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and Ms. Haas was (and is) the Clerk of the House. Plainly, they did not censure Rangel. The other seven defendants were, and in most cases still are, Members of the House. But individual Members are not responsible for the actions of the House as an institution, just as they cannot " represent the interests of an entire House or all of Congress." Kucinich v. Bush, 236 F.Supp.2d 1, 11 (D.D.C. 2002). " Power is not vested in any one individual, but in the aggregate of the members who compose the body, and its action is not the action of any separate member or number of members, but the action of the body as a whole." United States v. Ballin, 144 U.S. 1, 7, 12 S.Ct. 507, 36 L.Ed. 321 (1892). Thus, for the purposes of Article III, Rangel's reputational harm was not caused by any of the defendants but by the House as an independent body--and it is not a party to this action.

Rangel counters that but for defendants' actions--excluding the Speaker and the Clerk, whom he sues only because of their purported capacity to provide relief--he would not have been censured. See Compl. ¶ ¶ 9-11. Rangel's argument is as follows: if he had been notified that the staffers and certain members had had improper ex parte communications, he would not have left the hearing and he would have moved to dismiss the proceedings; if he had moved to dismiss, the Committee would have granted his motion because of the misconduct; if the Committee had instead denied his motion, the House still would not have censured him; if the House had not censured him, he would not have suffered any reputational harm based on his own misconduct ... and so on. This type of speculative and attenuated causation is not sufficient under Article III. Clapper v. Amnesty Int'l USA, 133 S.Ct. 1138, 1150, 185 L.Ed.2d 264 (2013) (" We decline to abandon our usual reluctance to endorse standing theories that rest on speculation about the decisions of independent actors." ); Allen v. Wright, 468 U.S. 737, 759, 104 S.Ct. 3315, 82 L.Ed.2d 556 (1984) (" The links in the chain of causation between the challenged . . . conduct and the asserted injury are far too weak for the chain as a whole to sustain [plaintiffs'] standing." ); Simon, 426 U.S. at 33-34, 41 (injury caused by a hospital, when the hospital was not a defendant, was insufficient to support standing). Whether the Committee would have granted his motion to dismiss based on the purported misconduct is entirely speculative. Whether, if the Committee had denied his motion, the House would not have censured him, is as well. Rangel " cannot rely on speculation about the unfettered choices made by independent actors not before the court," such as the Ethics Committee and the House itself. Clapper, 133 S.Ct. at 1150 n.5 (internal quotation marks omitted). Hence, because he cannot establish that the alleged misconduct by defendants caused his reputational harm, Rangel does not have Article III standing.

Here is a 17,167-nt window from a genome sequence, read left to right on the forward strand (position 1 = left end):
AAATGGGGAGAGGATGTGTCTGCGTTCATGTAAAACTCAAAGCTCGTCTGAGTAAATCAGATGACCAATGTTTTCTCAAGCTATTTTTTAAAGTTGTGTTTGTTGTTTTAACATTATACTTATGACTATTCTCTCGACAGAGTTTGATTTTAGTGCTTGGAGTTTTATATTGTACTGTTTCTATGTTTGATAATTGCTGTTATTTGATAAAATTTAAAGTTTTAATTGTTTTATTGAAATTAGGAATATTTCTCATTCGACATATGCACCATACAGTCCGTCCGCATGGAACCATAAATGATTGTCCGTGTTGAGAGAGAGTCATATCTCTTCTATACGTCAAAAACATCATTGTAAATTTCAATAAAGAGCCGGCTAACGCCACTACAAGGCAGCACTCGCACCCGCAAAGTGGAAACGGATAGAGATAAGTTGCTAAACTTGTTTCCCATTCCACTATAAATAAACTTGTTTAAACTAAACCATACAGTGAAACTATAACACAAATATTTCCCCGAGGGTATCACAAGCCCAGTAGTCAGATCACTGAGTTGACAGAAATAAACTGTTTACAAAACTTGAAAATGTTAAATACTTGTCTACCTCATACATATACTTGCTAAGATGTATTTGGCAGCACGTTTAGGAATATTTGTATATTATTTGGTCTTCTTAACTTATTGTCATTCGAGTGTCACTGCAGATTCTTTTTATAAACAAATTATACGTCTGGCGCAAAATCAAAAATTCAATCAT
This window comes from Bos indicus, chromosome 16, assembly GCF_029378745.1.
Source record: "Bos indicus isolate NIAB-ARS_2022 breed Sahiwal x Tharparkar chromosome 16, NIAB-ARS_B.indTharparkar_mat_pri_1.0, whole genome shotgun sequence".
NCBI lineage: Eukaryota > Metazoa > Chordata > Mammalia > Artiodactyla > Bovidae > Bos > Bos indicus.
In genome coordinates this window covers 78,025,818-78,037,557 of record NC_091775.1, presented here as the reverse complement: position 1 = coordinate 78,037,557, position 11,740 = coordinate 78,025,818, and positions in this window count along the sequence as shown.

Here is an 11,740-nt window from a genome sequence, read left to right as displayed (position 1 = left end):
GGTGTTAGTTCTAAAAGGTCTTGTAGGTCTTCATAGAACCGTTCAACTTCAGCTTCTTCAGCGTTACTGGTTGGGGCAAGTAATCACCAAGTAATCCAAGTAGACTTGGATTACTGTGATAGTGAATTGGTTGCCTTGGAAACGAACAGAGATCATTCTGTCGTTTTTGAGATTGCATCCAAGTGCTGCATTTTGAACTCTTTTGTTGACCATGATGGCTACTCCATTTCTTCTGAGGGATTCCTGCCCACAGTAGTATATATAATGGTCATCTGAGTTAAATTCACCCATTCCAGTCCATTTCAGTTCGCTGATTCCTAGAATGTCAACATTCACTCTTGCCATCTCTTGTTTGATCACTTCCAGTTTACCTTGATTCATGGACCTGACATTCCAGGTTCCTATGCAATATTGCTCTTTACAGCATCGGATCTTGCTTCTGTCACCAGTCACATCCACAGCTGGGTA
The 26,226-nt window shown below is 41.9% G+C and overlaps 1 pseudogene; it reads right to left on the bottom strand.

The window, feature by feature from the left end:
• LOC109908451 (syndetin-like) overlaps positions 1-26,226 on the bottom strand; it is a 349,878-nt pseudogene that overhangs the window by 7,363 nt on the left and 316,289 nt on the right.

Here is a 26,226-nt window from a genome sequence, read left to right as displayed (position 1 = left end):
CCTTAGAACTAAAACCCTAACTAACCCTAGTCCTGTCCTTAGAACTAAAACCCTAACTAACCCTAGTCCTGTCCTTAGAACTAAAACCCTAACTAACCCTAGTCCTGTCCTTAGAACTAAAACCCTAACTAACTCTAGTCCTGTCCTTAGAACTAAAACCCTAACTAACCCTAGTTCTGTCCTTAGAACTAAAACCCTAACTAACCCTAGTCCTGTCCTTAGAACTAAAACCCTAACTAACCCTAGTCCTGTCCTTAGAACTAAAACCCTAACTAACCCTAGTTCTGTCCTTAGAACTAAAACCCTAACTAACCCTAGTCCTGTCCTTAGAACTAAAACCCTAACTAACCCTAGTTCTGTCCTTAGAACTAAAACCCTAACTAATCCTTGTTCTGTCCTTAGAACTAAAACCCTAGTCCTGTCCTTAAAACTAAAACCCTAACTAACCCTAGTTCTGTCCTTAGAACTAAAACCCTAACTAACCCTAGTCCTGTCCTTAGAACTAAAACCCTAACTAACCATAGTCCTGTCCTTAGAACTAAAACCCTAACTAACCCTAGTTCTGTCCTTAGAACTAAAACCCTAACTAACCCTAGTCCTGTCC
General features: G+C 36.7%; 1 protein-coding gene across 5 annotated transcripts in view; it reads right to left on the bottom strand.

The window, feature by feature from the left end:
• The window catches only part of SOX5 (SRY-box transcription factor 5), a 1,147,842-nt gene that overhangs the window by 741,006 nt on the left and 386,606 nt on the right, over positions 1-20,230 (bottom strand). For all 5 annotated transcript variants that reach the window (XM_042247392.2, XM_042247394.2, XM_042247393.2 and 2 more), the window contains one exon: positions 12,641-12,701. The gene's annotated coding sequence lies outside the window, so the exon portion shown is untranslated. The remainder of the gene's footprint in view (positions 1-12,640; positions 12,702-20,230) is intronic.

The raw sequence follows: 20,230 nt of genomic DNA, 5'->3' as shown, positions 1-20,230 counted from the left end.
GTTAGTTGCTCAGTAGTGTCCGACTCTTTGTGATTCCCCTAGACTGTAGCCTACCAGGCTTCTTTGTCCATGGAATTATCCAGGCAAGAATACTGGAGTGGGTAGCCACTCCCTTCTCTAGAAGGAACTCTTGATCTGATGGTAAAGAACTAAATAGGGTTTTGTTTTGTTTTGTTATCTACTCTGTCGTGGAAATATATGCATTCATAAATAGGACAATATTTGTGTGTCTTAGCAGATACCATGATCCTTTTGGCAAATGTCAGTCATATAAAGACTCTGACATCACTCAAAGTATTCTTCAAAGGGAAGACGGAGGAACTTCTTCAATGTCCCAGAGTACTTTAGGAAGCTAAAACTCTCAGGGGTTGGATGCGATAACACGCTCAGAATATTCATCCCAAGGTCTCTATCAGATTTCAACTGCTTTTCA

Even if Rangel could satisfactorily demonstrate causation, he cannot show redressability. Lujan, 504 U.S. at 561 ( requiring a likelihood " that the injury will be redressed by a favorable decision" ). Assuming that the House reversing course and striking his censure would remedy his reputational harm--although defendants contest this point, too--this Court has no power to issue an order bringing about that result. For the reasons detailed infra, Part II.B, whether the House will rescind his censure and, in Rangel's view, rehabilitate his reputation, depends entirely on the unbridled discretion of the ...